Isn’t this illegal?
No. YouTube has limited incentive to monitor hate speech because the law is on its side. The Communications Decency Act, passed in 1996, offers social media giants carte blanche, stating explicitly: “No provider or user of an interactive computer service shall be treated as the publisher or speaker of any information provided by another information content provider.” But the lack of US law requiring YouTube to police extremist content does not mean that YouTube is morally blameless in this situation.
The Communications Decency Act was passed before Google was formed, nearly a decade before YouTube and Twitter were created—and nearly fifteen years before Richard Spencer burst on the stage as a powerful online voice for the modern alt-right— and was intended to provide “protection” to fledgling tech companies. Now that these companies are among the world’s most profitable and influential corporations, US lawmakers have a clear incentive and motive to pass legislation requiring social media companies to take more responsibility for the content they promote, provide advertising revenue for, and publish on their platforms. At the very least, the US should develop a framework for allowing YouTube to take down extremist content without violating First Amendment rights.
Regardless of the legal situation, the facts are clear: YouTube consistently recommends alt-right content to mainstream viewers. And unlike other social media platforms, its engagement is primarily driven by its recommendations, which makes the extremist slant of its suggestions even more concerning. Even if YouTube is concerned about the First Amendment, there is nothing stopping it from dampening the spread of radical content by, for instance, revoking premier advertising privileges from alt-right channels, as it does already for channels that focus on “controversial” topics like sex education, or restricting recommendations of content flagged as extreme to adult viewers.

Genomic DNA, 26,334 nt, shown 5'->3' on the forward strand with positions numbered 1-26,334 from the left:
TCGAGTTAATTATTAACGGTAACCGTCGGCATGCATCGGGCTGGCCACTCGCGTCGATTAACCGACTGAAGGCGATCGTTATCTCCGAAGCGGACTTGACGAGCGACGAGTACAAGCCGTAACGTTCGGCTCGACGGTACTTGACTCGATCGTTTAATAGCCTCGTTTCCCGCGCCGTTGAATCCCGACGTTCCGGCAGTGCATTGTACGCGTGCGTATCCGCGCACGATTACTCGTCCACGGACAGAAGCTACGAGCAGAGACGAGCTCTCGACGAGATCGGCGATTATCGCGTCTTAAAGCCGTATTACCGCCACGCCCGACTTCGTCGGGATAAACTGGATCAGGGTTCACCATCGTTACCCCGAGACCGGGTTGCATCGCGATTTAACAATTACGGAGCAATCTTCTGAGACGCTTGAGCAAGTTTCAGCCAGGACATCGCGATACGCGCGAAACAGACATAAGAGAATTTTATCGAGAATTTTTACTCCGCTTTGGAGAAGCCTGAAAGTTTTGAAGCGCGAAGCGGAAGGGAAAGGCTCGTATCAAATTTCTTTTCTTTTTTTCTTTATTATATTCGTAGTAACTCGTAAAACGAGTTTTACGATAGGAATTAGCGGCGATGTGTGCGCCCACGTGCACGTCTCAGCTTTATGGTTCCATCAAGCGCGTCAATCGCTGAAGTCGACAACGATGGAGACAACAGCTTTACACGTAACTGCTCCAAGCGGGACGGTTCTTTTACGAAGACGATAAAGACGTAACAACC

Won’t this turn social media companies into censors of free speech? Why do we need more government regulation of private corporations?
One persuasive argument against turning tech platforms into “censors” comes from The Economist, which argued that (1) censorship requirements would hurt small companies, which lack the infrastructure and capital to develop monitoring algorithms or pay human moderators; (2) it is fundamentally wrong for a corporation to aim to “engineer a particular outcome for content,” such as a “balanced news feed.” Instead, the article suggests a system in which there are clear guidelines for restricted content, individual rights to appeal takedowns, and independent advisory bodies.